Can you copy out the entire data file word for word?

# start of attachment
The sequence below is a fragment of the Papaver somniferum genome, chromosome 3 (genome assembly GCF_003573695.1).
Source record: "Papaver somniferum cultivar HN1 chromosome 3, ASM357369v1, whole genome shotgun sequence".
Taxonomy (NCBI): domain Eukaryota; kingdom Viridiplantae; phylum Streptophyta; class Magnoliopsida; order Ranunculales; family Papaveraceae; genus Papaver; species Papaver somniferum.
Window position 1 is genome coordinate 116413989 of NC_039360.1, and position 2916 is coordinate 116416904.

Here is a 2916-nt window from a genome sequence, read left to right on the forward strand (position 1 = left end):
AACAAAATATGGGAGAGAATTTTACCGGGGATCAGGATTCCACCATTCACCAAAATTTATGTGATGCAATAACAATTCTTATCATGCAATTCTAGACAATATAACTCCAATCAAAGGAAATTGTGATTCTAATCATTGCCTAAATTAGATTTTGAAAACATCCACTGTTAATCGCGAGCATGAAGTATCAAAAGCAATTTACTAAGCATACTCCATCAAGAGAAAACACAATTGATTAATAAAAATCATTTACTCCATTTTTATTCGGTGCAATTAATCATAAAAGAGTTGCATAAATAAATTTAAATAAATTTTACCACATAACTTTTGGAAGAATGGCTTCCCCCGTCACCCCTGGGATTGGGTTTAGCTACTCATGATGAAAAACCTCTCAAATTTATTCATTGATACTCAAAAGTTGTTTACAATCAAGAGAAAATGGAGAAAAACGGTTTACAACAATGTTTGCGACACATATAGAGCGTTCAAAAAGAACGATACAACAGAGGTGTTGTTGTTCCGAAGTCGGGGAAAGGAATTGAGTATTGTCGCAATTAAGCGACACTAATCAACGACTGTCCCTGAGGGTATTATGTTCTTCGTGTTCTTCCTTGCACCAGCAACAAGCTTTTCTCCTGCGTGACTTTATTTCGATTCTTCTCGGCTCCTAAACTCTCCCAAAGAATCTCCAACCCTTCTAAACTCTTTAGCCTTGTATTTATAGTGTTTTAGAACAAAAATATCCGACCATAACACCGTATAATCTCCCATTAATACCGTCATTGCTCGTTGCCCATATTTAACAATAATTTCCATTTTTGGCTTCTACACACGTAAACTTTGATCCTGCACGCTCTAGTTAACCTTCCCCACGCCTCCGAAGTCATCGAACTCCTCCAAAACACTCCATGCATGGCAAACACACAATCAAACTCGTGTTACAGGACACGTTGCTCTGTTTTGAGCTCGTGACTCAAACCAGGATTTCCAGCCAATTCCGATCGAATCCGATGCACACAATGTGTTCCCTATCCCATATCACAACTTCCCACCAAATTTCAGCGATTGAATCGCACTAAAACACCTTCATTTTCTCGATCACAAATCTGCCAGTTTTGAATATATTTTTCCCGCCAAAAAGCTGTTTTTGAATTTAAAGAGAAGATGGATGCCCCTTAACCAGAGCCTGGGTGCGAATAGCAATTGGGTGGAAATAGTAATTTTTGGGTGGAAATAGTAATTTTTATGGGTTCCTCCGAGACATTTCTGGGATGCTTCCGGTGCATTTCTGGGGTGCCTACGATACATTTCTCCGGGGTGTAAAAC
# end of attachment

The sequence below is a fragment of the Papaver somniferum genome, chromosome 3 (genome assembly GCF_003573695.1).
Source record: "Papaver somniferum cultivar HN1 chromosome 3, ASM357369v1, whole genome shotgun sequence".
Taxonomy (NCBI): domain Eukaryota; kingdom Viridiplantae; phylum Streptophyta; class Magnoliopsida; order Ranunculales; family Papaveraceae; genus Papaver; species Papaver somniferum.
Window position 1 is genome coordinate 116413989 of NC_039360.1, and position 2916 is coordinate 116416904.

Here is a 2916-nt window from a genome sequence, read left to right on the forward strand (position 1 = left end):
AACAAAATATGGGAGAGAATTTTACCGGGGATCAGGATTCCACCATTCACCAAAATTTATGTGATGCAATAACAATTCTTATCATGCAATTCTAGACAATATAACTCCAATCAAAGGAAATTGTGATTCTAATCATTGCCTAAATTAGATTTTGAAAACATCCACTGTTAATCGCGAGCATGAAGTATCAAAAGCAATTTACTAAGCATACTCCATCAAGAGAAAACACAATTGATTAATAAAAATCATTTACTCCATTTTTATTCGGTGCAATTAATCATAAAAGAGTTGCATAAATAAATTTAAATAAATTTTACCACATAACTTTTGGAAGAATGGCTTCCCCCGTCACCCCTGGGATTGGGTTTAGCTACTCATGATGAAAAACCTCTCAAATTTATTCATTGATACTCAAAAGTTGTTTACAATCAAGAGAAAATGGAGAAAAACGGTTTACAACAATGTTTGCGACACATATAGAGCGTTCAAAAAGAACGATACAACAGAGGTGTTGTTGTTCCGAAGTCGGGGAAAGGAATTGAGTATTGTCGCAATTAAGCGACACTAATCAACGACTGTCCCTGAGGGTATTATGTTCTTCGTGTTCTTCCTTGCACCAGCAACAAGCTTTTCTCCTGCGTGACTTTATTTCGATTCTTCTCGGCTCCTAAACTCTCCCAAAGAATCTCCAACCCTTCTAAACTCTTTAGCCTTGTATTTATAGTGTTTTAGAACAAAAATATCCGACCATAACACCGTATAATCTCCCATTAATACCGTCATTGCTCGTTGCCCATATTTAACAATAATTTCCATTTTTGGCTTCTACACACGTAAACTTTGATCCTGCACGCTCTAGTTAACCTTCCCCACGCCTCCGAAGTCATCGAACTCCTCCAAAACACTCCATGCATGGCAAACACACAATCAAACTCGTGTTACAGGACACGTTGCTCTGTTTTGAGCTCGTGACTCAAACCAGGATTTCCAGCCAATTCCGATCGAATCCGATGCACACAATGTGTTCCCTATCCCATATCACAACTTCCCACCAAATTTCAGCGATTGAATCGCACTAAAACACCTTCATTTTCTCGATCACAAATCTGCCAGTTTTGAATATATTTTTCCCGCCAAAAAGCTGTTTTTGAATTTAAAGAGAAGATGGATGCCCCTTAACCAGAGCCTGGGTGCGAATAGCAATTGGGTGGAAATAGTAATTTTTGGGTGGAAATAGTAATTTTTATGGGTTCCTCCGAGACATTTCTGGGATGCTTCCGGTGCATTTCTGGGGTGCCTACGATACATTTCTCCGGGGTGTAAAAC